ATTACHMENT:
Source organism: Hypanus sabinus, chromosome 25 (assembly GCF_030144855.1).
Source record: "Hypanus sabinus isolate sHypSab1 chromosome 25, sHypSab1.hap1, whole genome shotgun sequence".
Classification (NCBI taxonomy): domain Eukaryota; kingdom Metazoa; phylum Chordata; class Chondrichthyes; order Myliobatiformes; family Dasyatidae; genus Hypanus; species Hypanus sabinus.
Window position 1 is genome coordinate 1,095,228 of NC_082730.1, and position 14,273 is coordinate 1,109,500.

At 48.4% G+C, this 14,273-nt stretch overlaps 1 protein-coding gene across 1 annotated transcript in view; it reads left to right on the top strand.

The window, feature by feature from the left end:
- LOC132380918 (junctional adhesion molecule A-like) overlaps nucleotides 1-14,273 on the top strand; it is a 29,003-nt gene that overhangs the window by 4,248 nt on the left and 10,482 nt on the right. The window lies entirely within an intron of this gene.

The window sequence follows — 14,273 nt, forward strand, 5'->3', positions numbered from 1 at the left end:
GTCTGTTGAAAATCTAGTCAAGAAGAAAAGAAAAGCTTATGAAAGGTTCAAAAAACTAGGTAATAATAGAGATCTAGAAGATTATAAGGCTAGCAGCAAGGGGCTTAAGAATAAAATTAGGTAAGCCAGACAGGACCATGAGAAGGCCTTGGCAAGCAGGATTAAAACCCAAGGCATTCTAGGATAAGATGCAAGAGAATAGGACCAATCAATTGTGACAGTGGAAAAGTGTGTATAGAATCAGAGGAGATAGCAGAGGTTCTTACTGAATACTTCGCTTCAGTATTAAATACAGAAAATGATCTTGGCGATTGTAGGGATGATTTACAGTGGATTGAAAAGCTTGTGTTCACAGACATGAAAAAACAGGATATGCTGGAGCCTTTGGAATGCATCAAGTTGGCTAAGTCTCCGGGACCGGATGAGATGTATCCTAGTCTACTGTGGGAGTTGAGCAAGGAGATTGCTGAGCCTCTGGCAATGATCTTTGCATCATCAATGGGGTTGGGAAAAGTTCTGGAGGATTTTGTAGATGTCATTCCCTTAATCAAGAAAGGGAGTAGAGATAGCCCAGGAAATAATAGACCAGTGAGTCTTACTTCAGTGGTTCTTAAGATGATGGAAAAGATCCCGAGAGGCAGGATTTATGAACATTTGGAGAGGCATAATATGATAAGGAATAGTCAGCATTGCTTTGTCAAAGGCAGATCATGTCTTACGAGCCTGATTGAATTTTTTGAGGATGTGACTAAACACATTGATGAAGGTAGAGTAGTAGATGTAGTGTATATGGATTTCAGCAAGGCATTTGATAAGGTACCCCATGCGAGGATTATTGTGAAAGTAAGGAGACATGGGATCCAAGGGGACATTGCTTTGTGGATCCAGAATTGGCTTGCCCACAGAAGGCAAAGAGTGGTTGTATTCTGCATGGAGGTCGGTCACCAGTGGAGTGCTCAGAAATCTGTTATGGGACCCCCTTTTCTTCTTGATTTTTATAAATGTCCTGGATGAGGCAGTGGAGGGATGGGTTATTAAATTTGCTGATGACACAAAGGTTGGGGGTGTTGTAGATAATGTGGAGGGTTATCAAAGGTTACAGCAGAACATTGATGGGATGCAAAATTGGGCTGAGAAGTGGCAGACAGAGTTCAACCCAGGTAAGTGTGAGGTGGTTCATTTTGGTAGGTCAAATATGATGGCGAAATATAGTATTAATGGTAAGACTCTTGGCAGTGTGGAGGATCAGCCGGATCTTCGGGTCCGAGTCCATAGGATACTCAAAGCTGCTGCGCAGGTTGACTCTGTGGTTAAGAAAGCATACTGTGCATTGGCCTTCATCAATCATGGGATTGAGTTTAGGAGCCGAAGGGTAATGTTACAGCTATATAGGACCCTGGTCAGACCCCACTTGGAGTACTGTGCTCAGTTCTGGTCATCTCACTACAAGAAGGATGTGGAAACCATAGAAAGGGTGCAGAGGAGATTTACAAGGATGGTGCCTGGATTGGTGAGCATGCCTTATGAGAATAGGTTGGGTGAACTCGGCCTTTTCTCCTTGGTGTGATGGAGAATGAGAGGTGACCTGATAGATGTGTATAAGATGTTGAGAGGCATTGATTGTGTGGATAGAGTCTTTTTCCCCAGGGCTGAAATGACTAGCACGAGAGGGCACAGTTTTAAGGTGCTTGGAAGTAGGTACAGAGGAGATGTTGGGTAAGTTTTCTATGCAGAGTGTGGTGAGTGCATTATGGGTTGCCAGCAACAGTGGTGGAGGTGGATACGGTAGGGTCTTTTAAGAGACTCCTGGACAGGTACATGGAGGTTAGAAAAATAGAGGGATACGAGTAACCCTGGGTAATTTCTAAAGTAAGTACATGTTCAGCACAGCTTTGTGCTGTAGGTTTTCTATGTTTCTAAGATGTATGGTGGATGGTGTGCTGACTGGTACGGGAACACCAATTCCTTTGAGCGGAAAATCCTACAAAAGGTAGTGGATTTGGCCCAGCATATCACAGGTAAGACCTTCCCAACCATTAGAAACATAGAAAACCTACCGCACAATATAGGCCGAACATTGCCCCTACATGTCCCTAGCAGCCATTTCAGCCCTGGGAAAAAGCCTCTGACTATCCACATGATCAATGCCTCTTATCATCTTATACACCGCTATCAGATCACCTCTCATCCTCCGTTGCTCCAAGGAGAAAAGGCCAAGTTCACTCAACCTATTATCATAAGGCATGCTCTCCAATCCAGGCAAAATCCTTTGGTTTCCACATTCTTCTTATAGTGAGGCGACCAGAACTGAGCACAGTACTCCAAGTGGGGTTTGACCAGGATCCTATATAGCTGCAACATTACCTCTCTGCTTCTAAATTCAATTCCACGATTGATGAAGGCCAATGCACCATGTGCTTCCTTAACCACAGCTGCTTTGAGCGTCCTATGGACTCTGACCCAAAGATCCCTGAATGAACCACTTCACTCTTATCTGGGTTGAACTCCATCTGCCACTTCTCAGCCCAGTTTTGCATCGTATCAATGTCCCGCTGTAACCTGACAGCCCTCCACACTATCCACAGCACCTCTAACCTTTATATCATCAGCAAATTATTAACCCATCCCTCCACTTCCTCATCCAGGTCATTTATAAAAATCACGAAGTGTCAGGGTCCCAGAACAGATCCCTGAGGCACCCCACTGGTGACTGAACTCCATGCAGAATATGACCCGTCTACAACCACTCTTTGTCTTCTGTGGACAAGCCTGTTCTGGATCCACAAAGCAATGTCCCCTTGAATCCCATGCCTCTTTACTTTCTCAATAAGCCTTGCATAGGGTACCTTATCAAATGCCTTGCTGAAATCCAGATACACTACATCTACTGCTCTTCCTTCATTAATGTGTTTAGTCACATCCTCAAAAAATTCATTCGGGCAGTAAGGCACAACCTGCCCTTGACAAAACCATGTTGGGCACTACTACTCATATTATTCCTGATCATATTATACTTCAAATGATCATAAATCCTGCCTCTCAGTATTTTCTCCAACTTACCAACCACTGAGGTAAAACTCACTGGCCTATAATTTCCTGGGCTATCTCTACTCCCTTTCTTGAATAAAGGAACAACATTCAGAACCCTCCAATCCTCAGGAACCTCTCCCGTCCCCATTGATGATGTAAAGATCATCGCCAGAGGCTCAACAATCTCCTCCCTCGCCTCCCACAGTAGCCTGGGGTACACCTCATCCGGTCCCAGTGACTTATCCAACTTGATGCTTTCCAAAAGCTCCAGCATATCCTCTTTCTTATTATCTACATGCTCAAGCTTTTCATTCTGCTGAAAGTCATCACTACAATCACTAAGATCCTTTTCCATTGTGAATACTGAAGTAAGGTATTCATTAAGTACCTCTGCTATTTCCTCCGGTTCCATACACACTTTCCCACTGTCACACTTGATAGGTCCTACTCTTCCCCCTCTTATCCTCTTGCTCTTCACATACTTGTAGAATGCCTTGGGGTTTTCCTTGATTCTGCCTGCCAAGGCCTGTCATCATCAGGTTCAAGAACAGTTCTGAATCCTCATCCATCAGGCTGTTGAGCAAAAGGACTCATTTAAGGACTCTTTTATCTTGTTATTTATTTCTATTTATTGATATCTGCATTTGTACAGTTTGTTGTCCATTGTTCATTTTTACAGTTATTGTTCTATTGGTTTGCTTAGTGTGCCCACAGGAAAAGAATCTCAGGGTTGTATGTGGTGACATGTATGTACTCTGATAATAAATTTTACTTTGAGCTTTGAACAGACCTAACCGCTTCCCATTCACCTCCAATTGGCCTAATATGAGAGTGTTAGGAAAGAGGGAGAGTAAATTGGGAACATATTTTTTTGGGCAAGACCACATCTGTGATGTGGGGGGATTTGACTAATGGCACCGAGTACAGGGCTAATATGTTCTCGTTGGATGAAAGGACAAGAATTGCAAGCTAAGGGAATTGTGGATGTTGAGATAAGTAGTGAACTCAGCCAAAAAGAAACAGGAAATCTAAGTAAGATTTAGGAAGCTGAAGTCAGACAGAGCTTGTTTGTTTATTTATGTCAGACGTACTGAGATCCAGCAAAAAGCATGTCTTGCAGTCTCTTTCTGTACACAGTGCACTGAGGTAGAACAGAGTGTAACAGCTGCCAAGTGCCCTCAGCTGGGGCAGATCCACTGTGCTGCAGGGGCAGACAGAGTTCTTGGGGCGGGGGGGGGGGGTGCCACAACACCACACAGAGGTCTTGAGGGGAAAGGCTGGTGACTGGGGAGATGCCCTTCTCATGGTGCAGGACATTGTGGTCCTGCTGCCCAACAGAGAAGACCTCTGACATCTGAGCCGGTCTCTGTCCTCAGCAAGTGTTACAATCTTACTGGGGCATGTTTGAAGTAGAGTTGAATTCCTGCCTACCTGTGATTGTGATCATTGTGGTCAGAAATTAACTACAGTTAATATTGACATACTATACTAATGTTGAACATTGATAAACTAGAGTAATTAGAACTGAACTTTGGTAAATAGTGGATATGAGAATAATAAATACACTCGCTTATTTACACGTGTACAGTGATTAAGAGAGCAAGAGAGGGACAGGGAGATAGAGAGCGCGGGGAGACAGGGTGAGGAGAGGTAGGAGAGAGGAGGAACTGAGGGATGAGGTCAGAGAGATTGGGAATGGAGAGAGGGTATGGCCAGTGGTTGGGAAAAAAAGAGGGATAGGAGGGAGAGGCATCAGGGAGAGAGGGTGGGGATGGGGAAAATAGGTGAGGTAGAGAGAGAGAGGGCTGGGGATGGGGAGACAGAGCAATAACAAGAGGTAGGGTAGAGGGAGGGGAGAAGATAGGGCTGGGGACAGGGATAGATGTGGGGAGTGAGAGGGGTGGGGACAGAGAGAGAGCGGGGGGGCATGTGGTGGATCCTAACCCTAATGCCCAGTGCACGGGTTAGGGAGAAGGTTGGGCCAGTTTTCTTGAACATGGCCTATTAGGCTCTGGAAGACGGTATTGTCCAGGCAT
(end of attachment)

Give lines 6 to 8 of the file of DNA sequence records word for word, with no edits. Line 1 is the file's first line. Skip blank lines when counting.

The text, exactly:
The window, feature by feature from the left end:
- LOC132380918 (junctional adhesion molecule A-like) overlaps nucleotides 1-14,273 on the top strand; it is a 29,003-nt gene that overhangs the window by 4,248 nt on the left and 10,482 nt on the right. The window lies entirely within an intron of this gene.

The window sequence follows — 14,273 nt, forward strand, 5'->3', positions numbered from 1 at the left end: